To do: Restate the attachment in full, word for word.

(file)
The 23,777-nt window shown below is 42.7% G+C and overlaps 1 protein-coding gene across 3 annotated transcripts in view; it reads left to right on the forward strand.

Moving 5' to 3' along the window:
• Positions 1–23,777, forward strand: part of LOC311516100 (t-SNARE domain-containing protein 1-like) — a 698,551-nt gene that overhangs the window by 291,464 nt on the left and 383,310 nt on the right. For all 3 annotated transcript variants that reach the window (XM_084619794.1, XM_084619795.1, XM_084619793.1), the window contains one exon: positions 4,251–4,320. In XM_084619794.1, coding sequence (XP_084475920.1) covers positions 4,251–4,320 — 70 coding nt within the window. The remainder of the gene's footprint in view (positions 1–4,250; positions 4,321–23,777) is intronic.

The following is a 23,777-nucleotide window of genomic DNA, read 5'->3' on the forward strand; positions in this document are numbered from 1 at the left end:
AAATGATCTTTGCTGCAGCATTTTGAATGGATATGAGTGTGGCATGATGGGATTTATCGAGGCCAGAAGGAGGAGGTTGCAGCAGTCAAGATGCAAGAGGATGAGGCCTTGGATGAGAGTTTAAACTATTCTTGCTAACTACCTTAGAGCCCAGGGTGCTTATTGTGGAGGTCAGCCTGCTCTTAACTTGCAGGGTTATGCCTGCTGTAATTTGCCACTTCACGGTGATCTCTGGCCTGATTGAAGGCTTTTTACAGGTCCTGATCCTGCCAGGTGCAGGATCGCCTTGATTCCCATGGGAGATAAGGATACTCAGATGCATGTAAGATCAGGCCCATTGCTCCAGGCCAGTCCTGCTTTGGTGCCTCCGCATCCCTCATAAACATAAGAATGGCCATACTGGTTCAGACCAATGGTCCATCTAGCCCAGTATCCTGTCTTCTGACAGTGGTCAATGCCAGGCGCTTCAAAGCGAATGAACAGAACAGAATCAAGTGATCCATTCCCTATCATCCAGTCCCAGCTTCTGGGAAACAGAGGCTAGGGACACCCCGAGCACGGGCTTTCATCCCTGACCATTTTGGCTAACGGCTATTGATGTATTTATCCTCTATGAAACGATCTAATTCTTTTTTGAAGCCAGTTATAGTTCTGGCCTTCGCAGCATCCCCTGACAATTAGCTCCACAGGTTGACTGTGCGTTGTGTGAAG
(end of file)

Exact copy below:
The 23,777-nt window shown below is 42.7% G+C and overlaps 1 protein-coding gene across 3 annotated transcripts in view; it reads left to right on the forward strand.

Moving 5' to 3' along the window:
• Positions 1–23,777, forward strand: part of LOC311516100 (t-SNARE domain-containing protein 1-like) — a 698,551-nt gene that overhangs the window by 291,464 nt on the left and 383,310 nt on the right. For all 3 annotated transcript variants that reach the window (XM_084619794.1, XM_084619795.1, XM_084619793.1), the window contains one exon: positions 4,251–4,320. In XM_084619794.1, coding sequence (XP_084475920.1) covers positions 4,251–4,320 — 70 coding nt within the window. The remainder of the gene's footprint in view (positions 1–4,250; positions 4,321–23,777) is intronic.

The following is a 23,777-nucleotide window of genomic DNA, read 5'->3' on the forward strand; positions in this document are numbered from 1 at the left end:
AAATGATCTTTGCTGCAGCATTTTGAATGGATATGAGTGTGGCATGATGGGATTTATCGAGGCCAGAAGGAGGAGGTTGCAGCAGTCAAGATGCAAGAGGATGAGGCCTTGGATGAGAGTTTAAACTATTCTTGCTAACTACCTTAGAGCCCAGGGTGCTTATTGTGGAGGTCAGCCTGCTCTTAACTTGCAGGGTTATGCCTGCTGTAATTTGCCACTTCACGGTGATCTCTGGCCTGATTGAAGGCTTTTTACAGGTCCTGATCCTGCCAGGTGCAGGATCGCCTTGATTCCCATGGGAGATAAGGATACTCAGATGCATGTAAGATCAGGCCCATTGCTCCAGGCCAGTCCTGCTTTGGTGCCTCCGCATCCCTCATAAACATAAGAATGGCCATACTGGTTCAGACCAATGGTCCATCTAGCCCAGTATCCTGTCTTCTGACAGTGGTCAATGCCAGGCGCTTCAAAGCGAATGAACAGAACAGAATCAAGTGATCCATTCCCTATCATCCAGTCCCAGCTTCTGGGAAACAGAGGCTAGGGACACCCCGAGCACGGGCTTTCATCCCTGACCATTTTGGCTAACGGCTATTGATGTATTTATCCTCTATGAAACGATCTAATTCTTTTTTGAAGCCAGTTATAGTTCTGGCCTTCGCAGCATCCCCTGACAATTAGCTCCACAGGTTGACTGTGCGTTGTGTGAAG